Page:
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Validation of the trauma mortality prediction scores from a Malaysian population



Well-known trauma mortality prediction scores such as New Injury Severity Score (NISS), Revised Trauma Score (RTS), and Trauma and Injury Severity Score (TRISS) have been externally validated from high-income countries with established trauma databases. However, these scores were never used in Malaysian population. In this current study, we attempted to validate these scoring systems using our regional trauma surgery database.


A retrospective analysis of the regional Malaysian Trauma Surgery Database was performed over a period of 3 years from May 2011 to April 2014. NISS, RTS, Major Trauma Outcome Study (MTOS)-TRISS, and National Trauma Database (NTrD)-TRISS scores were recorded and calculated. Individual scoring system’s performance in predicting trauma mortality was compared by calculating the area under the receiver operating characteristic (AUC) curve. Youden index and associated optimal cutoff values for each scoring system was calculated to predict mortality. The corresponding positive predictive value, negative predictive value, and accuracy of the cutoff values were calculated.


A total of 2208 trauma patients (2004 blunt and 204 penetrating injuries) with mean age of 36 (SD = 16) years were included. There were 239 deaths with a corresponding mortality rate of 10.8%. The AUC calculated for the NISS, RTS, MTOS-TRISS, and NTrD-TRISS were 0.878, 0.802, 0.812, and 0.848, respectively. The NISS score with a cutoff value of 24, sensitivity of 86.6% and specificity of 74.3%, outperformed the rest (p < 0.001). Mortality was predicted by NISS with an overall accuracy of 75.6%; its positive predictive value was at 29.02% and negative predictive value at 97.86%.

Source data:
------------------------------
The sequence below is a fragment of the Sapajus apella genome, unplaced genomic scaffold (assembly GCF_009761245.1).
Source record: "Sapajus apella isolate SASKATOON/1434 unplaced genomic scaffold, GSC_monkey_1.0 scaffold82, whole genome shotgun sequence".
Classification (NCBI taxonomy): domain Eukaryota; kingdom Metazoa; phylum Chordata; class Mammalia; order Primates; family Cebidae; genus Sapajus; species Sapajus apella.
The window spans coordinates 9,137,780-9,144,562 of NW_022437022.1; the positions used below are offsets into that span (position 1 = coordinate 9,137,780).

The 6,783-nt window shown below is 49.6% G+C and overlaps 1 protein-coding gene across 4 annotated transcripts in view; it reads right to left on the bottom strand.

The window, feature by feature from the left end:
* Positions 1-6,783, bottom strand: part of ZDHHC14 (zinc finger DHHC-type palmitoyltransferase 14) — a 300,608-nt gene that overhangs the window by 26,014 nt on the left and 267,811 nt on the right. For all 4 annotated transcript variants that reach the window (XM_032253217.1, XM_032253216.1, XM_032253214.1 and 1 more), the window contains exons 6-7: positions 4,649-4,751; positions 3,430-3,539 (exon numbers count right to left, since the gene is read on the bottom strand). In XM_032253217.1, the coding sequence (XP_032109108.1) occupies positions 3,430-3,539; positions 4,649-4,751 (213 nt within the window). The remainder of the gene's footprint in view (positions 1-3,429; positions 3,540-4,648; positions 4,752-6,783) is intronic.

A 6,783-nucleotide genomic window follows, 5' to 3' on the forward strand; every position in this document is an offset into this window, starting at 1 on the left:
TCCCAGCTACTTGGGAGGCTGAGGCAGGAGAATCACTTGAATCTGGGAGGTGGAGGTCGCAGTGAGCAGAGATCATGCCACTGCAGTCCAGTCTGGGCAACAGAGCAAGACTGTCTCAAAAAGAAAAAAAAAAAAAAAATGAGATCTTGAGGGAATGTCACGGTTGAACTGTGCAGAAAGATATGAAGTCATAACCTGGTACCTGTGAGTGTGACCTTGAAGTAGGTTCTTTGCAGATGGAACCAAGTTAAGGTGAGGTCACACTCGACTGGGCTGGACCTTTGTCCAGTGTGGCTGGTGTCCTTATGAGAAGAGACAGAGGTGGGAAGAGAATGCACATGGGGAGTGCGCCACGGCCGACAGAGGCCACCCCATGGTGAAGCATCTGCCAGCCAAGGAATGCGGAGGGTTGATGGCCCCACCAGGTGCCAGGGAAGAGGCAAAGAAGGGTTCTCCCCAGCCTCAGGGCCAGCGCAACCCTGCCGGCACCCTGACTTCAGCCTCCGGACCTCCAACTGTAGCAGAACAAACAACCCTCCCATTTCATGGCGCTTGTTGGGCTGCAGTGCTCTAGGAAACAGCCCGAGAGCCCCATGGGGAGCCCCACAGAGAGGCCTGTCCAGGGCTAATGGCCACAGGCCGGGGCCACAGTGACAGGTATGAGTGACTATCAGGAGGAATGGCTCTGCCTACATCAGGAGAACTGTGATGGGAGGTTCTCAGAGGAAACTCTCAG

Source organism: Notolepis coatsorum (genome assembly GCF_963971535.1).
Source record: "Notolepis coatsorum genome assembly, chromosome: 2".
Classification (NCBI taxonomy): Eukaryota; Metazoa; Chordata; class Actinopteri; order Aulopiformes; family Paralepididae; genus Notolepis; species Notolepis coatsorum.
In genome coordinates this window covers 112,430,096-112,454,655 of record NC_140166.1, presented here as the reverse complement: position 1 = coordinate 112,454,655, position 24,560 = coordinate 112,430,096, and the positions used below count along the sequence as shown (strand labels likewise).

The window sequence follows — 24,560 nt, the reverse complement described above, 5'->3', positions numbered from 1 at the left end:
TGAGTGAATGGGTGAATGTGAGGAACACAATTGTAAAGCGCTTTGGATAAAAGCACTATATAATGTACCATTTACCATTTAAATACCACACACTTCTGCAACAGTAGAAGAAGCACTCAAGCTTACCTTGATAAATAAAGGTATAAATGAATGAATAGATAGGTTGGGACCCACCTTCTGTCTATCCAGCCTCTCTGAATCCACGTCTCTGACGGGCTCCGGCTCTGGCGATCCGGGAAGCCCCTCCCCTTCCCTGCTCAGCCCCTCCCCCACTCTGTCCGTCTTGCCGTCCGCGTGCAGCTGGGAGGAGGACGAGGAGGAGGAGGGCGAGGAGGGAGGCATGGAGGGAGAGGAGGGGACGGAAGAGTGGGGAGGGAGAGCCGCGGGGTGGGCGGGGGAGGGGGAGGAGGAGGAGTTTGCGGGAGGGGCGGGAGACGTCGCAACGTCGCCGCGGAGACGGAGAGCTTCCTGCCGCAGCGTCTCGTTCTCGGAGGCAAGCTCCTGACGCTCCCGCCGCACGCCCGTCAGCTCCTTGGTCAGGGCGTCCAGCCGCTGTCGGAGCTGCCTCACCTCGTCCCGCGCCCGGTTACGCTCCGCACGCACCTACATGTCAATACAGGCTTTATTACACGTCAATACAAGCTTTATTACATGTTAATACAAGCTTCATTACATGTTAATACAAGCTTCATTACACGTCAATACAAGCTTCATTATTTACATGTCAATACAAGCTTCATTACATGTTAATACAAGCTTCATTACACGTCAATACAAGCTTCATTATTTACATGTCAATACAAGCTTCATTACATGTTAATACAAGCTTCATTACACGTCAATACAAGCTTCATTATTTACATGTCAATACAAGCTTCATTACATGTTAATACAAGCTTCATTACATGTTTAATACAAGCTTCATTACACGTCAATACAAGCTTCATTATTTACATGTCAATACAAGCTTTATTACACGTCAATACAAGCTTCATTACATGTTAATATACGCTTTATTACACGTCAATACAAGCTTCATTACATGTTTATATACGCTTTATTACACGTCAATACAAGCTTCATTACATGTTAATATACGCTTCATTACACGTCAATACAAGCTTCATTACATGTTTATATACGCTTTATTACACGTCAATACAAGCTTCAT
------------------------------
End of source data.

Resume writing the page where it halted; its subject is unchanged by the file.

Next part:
Amongst the four scores, the NISS score is the best trauma mortality prediction model suited for a local Malaysian trauma population. Further validation with multicentre data in the country may require to ascertain the finding.


Traumatic injuries are a significant burden to our healthcare system especially in the lower income countries [1]. A lack of modernized public transportation, lax road traffic law enforcement, and wide geographical landscape lead to a poorer outcome in the majority of traumatic cases. Therefore, by setting up a trauma unit within a tertiary hospital may improve the outcomes of traumatic injuries [2].

With the aim of improving trauma treatment outcomes, the first Malaysian trauma surgery unit was developed at Hospital Sultanah Aminah (the study site) in 2011 [3]. The unit is led by two resident trauma surgeons and two trauma nurses to organize work effectively. This pioneer trauma center receives trauma patients mainly from the southern region of Peninsular Malaysia. Treatment is provided for more than 750 patients per year. The initial census found that the majority of the trauma patients (53%) were in the severely injured category. This group of patients had an average Injury Severity Score (ISS) of 15 and above [4].